I am happy to see Kevin’s excellent post and essay on the doctrine of justification. And I am not surprised to see him come to the conclusion that our failure to articulate it is at the core of our impotence. Bruce McCormack started from the same point in his brilliant essay on the role of justification in Protestant theology, an essay which is mandatory reading for those wishing to understand what’s at stake over the doctrine of justification.
So, I want to offer an unqualified “amen” to Kevin’s articulation. But I also want to include an “and,” which I admit may get me into some trouble. It strikes me that while our Lord Jesus is the grounding for our individual salvation, in procuring our salvation he defeated the principalities and powers that govern the world. And for Paul (and for Daniel), these powers exist and manifest themselves in a political context—that is, a political context, which encompasses both the social and the governmental (if that’s a word).
In a few weeks, we will celebrate the birth of our Lord, who the governing authority welcomed into the world by slaughtering infants. Herod understood that the Gospel destabilizes the world and its powers. As Oliver O’Donovan writes in Desire of the Nations:
Jesus, similarly, believed that a shift in the locus of power was taking place, which made the social institutions that had prevailed to that point anachronistic. His attitude to them was neither secularist nor zealot: since he did not concede that they had any future, he gave them neither dutiful obedience within their supposed sphere of competence nor the inverted respect of angry defiance.
This destabilization entails a kind of Godly indifference toward the political order, rather than a principled push for its eradication. Again, O’Donovan:
Jesus’ departure from the zealot programme showed his more theological understanding of power, not his disinterest in it. The empowerment of Israel was more important than the disempowerment of Rome; for Rome disempowered would in itself by no means guarantee Israel empowered...The gift of power was not a zero-sum operation. God could generate new power by doing new things in God’s midst.
But for O’Donovan, the dethroning of principalities and powers does not lead to disengagement from the political realm, even if we remain detached from it. Writes O’Donovan:
The kingly rule of Christ is God’s own rule exercised over the whole world. It is visible in the life of the church...but not only there. St. Paul declared that God has ‘disarmed the principalities and powers and made a public show of them in Christ’s triumphal procession.’ That must be the primary eschatological assertion about the authorities, political and demonic, which govern the world: they have been made subject to God’s sovereignty in the Exaltation of Christ. The second, qualifying assertion is that this awaits a final universal presence of Christ to become fully apparent. Within the framework of these two assertions there opens up an account of secular authority which presumes neither that the Christ-event never occured nor that the sovereignty of Christ is now transparent and uncontested.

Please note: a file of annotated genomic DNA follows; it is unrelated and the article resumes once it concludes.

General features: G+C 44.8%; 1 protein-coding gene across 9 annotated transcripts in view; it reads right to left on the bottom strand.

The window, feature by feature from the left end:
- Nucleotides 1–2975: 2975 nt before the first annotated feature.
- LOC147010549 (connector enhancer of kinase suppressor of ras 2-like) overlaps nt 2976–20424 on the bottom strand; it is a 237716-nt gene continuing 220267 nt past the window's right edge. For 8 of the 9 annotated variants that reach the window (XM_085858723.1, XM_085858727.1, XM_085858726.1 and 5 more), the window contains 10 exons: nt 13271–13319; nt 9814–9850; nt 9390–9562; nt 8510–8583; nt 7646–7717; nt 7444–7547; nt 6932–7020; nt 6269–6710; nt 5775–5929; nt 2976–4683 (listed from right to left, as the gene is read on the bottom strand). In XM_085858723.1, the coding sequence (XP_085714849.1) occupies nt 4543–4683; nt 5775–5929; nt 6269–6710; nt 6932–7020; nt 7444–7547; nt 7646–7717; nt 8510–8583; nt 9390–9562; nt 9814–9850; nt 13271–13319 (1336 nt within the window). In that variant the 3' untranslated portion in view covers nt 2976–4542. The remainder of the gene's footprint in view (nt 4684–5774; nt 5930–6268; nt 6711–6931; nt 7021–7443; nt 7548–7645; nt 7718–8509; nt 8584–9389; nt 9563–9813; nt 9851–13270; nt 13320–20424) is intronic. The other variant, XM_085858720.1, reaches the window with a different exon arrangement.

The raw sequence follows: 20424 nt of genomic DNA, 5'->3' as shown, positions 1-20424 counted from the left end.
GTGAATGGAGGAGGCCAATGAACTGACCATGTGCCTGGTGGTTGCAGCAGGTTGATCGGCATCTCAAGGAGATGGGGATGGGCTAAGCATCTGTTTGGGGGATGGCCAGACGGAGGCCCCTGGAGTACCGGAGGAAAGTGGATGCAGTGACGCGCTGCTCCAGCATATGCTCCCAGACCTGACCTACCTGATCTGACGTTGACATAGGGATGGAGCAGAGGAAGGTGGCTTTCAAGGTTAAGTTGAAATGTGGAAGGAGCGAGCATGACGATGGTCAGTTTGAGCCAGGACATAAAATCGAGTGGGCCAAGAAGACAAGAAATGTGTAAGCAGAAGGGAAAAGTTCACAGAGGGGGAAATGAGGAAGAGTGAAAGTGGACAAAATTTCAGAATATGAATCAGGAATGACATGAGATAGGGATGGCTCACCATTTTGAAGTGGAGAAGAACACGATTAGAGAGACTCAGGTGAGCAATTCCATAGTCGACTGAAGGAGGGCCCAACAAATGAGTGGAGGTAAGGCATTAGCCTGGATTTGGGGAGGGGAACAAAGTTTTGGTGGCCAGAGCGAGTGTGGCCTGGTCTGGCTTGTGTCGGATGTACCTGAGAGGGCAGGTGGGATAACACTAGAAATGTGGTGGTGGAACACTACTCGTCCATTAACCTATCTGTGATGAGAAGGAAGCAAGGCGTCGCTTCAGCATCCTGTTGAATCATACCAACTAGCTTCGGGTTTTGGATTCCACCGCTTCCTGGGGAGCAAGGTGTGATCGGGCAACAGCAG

That secular space that the exists between now and the eschaton is the space in which the Church enacts its mission, which is a mission both to people and to the nations and societies that they compose. This reframing of the political order, and of power, opens up the possibility for approaching politics, for approaching art, for approaching education and science from a different vantage point—one that is integrated into and reflects the redemptive work of Jesus Christ on the cross. In short, Christendom. But it is grounded on a view of the atonement that encompasses both christus victor and propitiation.
This entails that evangelicals who wish to be Gospel-centered do not necessarily need to think about politics less (though some might), but rather think about politics differently. Just as most of us ought consume and produce culture in a fashion that is unique to the Gospel proclamation (“no” to a Christian sub-culture, “yes” to Christian culture), so we ought act in the political arena differently—where “differently” means something more than than simply abiding by basic ethical norms such as “Do not lie.” And it is worth pointing out that this Godly disinterest is easier to cultivate in a monarchy than a deliberative, representative democracy such as our own—which may, in fact, require a greater amount of political engagement by average citizens than other forms of government would.
All this is, I think, compatible with recent reflections around the blogging world about the relationship between propitiation and Christus victor. And O’Donovan says as much. He critiques Hauerwas’ rejection of Christendom on these grounds, arguing:
Hauerwas has a theological difficulty about this reading of Christendom. ‘I do not believe’, he once declared to me with customary irony, ‘in justification by faith!’ But the subjection of the angelic powers of government to the rule of Christ is one aspect of justification, the fruit of Christ’s triumph over death and hell. Christians who believed in Christendom believed that they could discern this in world-historical developments. Yet they knew they could not count on it as a permanent right.
That Jesus died for our sins grounds his defeat of the principalities and powers is no reason to exclude the latter from our understanding of the Gospel. If anything, it is an affirmation of the transformative reality of Christ’s redemptive work, and crucial for articulating what kind of life we are justified into. Ignoring it strips evangelicals not of the heart of the Gospel, but of crucial theological and anthropological resources to help us live out the fullness of the faith in a dark and hostile world.